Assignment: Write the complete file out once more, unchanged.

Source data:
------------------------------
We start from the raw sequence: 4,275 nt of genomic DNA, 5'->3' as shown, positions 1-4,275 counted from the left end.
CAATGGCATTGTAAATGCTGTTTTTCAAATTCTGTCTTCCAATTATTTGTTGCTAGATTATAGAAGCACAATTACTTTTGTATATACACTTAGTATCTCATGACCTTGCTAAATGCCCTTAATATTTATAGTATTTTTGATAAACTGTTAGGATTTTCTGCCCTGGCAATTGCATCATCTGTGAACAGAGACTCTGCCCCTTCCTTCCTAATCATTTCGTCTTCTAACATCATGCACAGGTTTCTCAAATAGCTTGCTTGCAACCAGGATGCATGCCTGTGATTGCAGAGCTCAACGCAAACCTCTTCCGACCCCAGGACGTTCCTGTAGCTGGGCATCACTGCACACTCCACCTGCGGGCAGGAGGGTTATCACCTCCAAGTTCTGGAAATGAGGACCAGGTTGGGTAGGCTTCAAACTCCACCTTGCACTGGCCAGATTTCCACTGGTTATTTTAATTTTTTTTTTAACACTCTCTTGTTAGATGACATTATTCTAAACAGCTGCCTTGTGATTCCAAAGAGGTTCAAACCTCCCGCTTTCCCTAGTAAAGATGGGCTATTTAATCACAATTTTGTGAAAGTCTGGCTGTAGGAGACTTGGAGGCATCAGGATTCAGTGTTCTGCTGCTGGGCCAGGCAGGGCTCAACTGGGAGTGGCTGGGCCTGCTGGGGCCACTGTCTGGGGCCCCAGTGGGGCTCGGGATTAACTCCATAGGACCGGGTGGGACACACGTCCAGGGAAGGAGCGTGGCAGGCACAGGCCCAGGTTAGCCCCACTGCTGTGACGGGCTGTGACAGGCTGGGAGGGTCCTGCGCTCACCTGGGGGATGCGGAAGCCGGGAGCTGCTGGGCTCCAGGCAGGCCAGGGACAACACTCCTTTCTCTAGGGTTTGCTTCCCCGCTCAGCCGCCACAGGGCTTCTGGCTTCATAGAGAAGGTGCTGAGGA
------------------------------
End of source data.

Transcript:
We start from the raw sequence: 4,275 nt of genomic DNA, 5'->3' as shown, positions 1-4,275 counted from the left end.
CAATGGCATTGTAAATGCTGTTTTTCAAATTCTGTCTTCCAATTATTTGTTGCTAGATTATAGAAGCACAATTACTTTTGTATATACACTTAGTATCTCATGACCTTGCTAAATGCCCTTAATATTTATAGTATTTTTGATAAACTGTTAGGATTTTCTGCCCTGGCAATTGCATCATCTGTGAACAGAGACTCTGCCCCTTCCTTCCTAATCATTTCGTCTTCTAACATCATGCACAGGTTTCTCAAATAGCTTGCTTGCAACCAGGATGCATGCCTGTGATTGCAGAGCTCAACGCAAACCTCTTCCGACCCCAGGACGTTCCTGTAGCTGGGCATCACTGCACACTCCACCTGCGGGCAGGAGGGTTATCACCTCCAAGTTCTGGAAATGAGGACCAGGTTGGGTAGGCTTCAAACTCCACCTTGCACTGGCCAGATTTCCACTGGTTATTTTAATTTTTTTTTTAACACTCTCTTGTTAGATGACATTATTCTAAACAGCTGCCTTGTGATTCCAAAGAGGTTCAAACCTCCCGCTTTCCCTAGTAAAGATGGGCTATTTAATCACAATTTTGTGAAAGTCTGGCTGTAGGAGACTTGGAGGCATCAGGATTCAGTGTTCTGCTGCTGGGCCAGGCAGGGCTCAACTGGGAGTGGCTGGGCCTGCTGGGGCCACTGTCTGGGGCCCCAGTGGGGCTCGGGATTAACTCCATAGGACCGGGTGGGACACACGTCCAGGGAAGGAGCGTGGCAGGCACAGGCCCAGGTTAGCCCCACTGCTGTGACGGGCTGTGACAGGCTGGGAGGGTCCTGCGCTCACCTGGGGGATGCGGAAGCCGGGAGCTGCTGGGCTCCAGGCAGGCCAGGGACAACACTCCTTTCTCTAGGGTTTGCTTCCCCGCTCAGCCGCCACAGGGCTTCTGGCTTCATAGAGAAGGTGCTGAGGA